15:16:03 <irl> the canonical location for the repo is still git.tpo but it gets mirrored there and CI runs on every commit
15:16:11 <karsten> nice!
15:16:14 <irl> when i figure out how to do it we can also do this for merge requests
15:16:40 <irl> i know gaba is keen that we migrate issue tracking there too, and probably for onionperf this is an easy first project to do that with
15:16:49 <karsten> oh!
15:16:51 <irl> acute now has an ldap account so can access gitlab and git.tpo
15:17:08 <karsten> migrating issue tracking seems like a major step.
15:17:15 <irl> i think gitlab has some kanban like thing that goes across projects
15:17:28 <irl> i don't want to do this for other codebases in this 6-month roadmap
15:17:36 <irl> but to try out the issue tracking we can do it for onionperf
15:17:38 <karsten> okay.
15:18:02 <irl> we can also look at adding other projects here for CI
15:18:14 <irl> the first one would be metrics-lib
15:18:17 <karsten> like metrics-lib... heh
15:18:33 <irl> the way the CI works is we can run whatever commands we want in any docker container we want
15:18:40 <karsten> yes, let's do that. in particular now that we're breaking the jenkins build again.
15:18:50 <irl> for onionperf we use a debian stable VM, install it and then run the tests
15:19:07 <irl> so it's pretty flexible
15:19:10 <karsten> how different is that from what we're doing with jenkins and metrics-lib?
15:19:37 <irl> the main difference is that the CI steps are maintained in the codebase and we can edit them just by committing a new config
15:19:52 <karsten> okay.
15:19:55 <irl> so we can experiment a bit to make sure CI is serving us, rather than us serving CI
15:20:33 <karsten> sounds great to me!
15:20:56 <irl> that's all on gitlab and ci unless there are more questions
15:21:03 <karsten> that would best happen after we have a better build/dependency management system in place.
15:21:20 <irl> yes
15:21:24 <karsten> no questions from me. curious how this works!
15:21:44 <karsten> alright, moving to:
15:21:47 <karsten> Scaling simulations (irl)
15:22:13 <irl> so this is something that might be quite a bit of upfront work for us but later makes everything a lot easier
15:22:36 <irl> we want to perform simulations like changing fast/guard cutoffs for voting and seeing how it affects network capacity
15:23:00 <irl> we can write scripts that do this as one-off things, but we really need a framework for this as we're going to be doing it a lot
15:23:33 <irl> i turned a small ticket into a 10 points ticket to allow us time to get tooling together for this, probably using an sql database
15:24:14 <karsten> okay.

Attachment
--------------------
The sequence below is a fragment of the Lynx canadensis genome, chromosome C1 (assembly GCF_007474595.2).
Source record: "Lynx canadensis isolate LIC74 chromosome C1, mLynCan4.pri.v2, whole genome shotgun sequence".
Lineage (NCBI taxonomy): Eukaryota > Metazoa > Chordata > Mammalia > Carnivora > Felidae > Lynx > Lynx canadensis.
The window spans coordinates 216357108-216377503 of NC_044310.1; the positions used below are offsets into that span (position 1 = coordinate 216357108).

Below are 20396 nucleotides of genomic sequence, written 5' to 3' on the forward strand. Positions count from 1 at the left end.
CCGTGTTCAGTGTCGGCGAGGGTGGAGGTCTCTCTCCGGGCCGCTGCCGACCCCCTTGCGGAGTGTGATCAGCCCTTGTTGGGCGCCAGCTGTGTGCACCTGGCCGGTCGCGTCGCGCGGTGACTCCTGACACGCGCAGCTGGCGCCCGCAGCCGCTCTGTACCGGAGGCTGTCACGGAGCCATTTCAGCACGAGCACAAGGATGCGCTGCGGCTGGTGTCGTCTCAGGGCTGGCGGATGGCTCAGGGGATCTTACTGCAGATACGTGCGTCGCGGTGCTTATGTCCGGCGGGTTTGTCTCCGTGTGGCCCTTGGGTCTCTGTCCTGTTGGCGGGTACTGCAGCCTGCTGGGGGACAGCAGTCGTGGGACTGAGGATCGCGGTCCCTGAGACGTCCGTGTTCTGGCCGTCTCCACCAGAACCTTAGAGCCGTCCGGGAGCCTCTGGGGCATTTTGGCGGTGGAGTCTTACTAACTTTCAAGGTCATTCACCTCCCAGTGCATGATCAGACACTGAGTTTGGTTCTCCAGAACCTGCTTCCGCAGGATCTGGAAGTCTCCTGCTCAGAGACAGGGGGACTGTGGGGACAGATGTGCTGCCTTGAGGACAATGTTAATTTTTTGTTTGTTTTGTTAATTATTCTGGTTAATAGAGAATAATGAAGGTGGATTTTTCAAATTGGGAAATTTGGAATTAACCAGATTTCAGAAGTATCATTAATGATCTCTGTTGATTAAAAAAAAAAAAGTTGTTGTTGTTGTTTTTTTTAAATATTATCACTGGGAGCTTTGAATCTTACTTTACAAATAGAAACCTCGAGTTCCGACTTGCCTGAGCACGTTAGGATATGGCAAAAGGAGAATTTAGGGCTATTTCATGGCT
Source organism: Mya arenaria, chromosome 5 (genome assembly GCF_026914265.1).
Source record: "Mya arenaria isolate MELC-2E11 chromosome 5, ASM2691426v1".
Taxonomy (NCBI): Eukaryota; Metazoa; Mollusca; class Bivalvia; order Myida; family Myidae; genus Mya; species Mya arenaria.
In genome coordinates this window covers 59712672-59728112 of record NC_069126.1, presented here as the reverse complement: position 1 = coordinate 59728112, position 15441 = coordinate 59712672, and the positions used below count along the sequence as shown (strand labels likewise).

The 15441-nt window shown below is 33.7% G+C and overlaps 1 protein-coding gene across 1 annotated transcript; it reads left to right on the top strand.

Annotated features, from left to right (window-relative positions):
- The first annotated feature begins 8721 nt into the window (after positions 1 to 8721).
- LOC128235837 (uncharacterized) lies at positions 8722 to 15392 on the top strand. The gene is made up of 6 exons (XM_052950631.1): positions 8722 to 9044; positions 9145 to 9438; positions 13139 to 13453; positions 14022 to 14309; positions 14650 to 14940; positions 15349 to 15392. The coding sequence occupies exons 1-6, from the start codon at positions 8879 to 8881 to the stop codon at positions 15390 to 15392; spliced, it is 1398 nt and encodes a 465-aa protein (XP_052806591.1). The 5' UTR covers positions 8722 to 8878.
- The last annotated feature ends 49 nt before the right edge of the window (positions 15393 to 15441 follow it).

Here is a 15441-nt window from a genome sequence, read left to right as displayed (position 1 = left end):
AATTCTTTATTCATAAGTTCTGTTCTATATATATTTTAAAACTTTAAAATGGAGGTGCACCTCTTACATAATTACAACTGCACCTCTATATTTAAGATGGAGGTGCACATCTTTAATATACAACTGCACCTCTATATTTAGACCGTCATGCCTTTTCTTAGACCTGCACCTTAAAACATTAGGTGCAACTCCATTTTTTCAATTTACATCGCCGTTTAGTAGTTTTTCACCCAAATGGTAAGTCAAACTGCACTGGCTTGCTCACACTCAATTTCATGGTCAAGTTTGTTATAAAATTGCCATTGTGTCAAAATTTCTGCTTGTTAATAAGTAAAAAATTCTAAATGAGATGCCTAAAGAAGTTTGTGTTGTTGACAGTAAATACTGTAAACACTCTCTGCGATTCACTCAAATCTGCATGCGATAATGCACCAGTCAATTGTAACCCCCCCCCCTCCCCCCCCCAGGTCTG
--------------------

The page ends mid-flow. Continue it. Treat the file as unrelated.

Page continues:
15:24:15 <djackson> (sorry, do you have a link to the ticket hand?y)
15:24:17 <irl> the vision i talked about with mikeperry is that other teams can just get the data they need out of metrics by crafting an sql query, or through some other interface we provide, it shouldn't always be that we need to help
15:24:26 <irl> maybe there's a ticket
15:24:49 <karsten> can we give them a database dump?
15:24:53 <irl> the task is called "Use emulated consensus with historical OnionPerf data to predict Tor performance with modified consensus Fast/Guard cutoff values" but I don't know if a ticket exists
15:25:14 <irl> no, not a database dump, we would maintain the database and provide tools to perform the query they need
15:25:41 <karsten> hmm, okay.
15:26:04 <irl> i'm not sure exactly what it looks like yet, but it's going to be different to what we've done in the past
15:26:27 <karsten> indeed.
15:26:30 <irl> maven/gradle might actually really help here allowing more rapid development/prototyping
15:26:39 <irl> not having to worry so much about the dependencies being in debian
15:26:51 <djackson> fwiw, I think having a single source of truth database (compared to csvs etc) would be super handy.
15:27:14 <irl> it's not a single source of truth database, that's collector
15:27:15 <karsten> I'm just careful that adding a new service for this means we'll have another service to maintain.
15:27:28 <djackson> I don't think you need to have live database access though, automated daily dumps would be frequent enough without the hassle of securing it
15:27:37 <karsten> I very much agree that having a database rather than reprocessing files every time makes sense.
15:27:42 <irl> but it's got summary/metadata information for the last X time (whatever capacity we can manage) to allow simple queries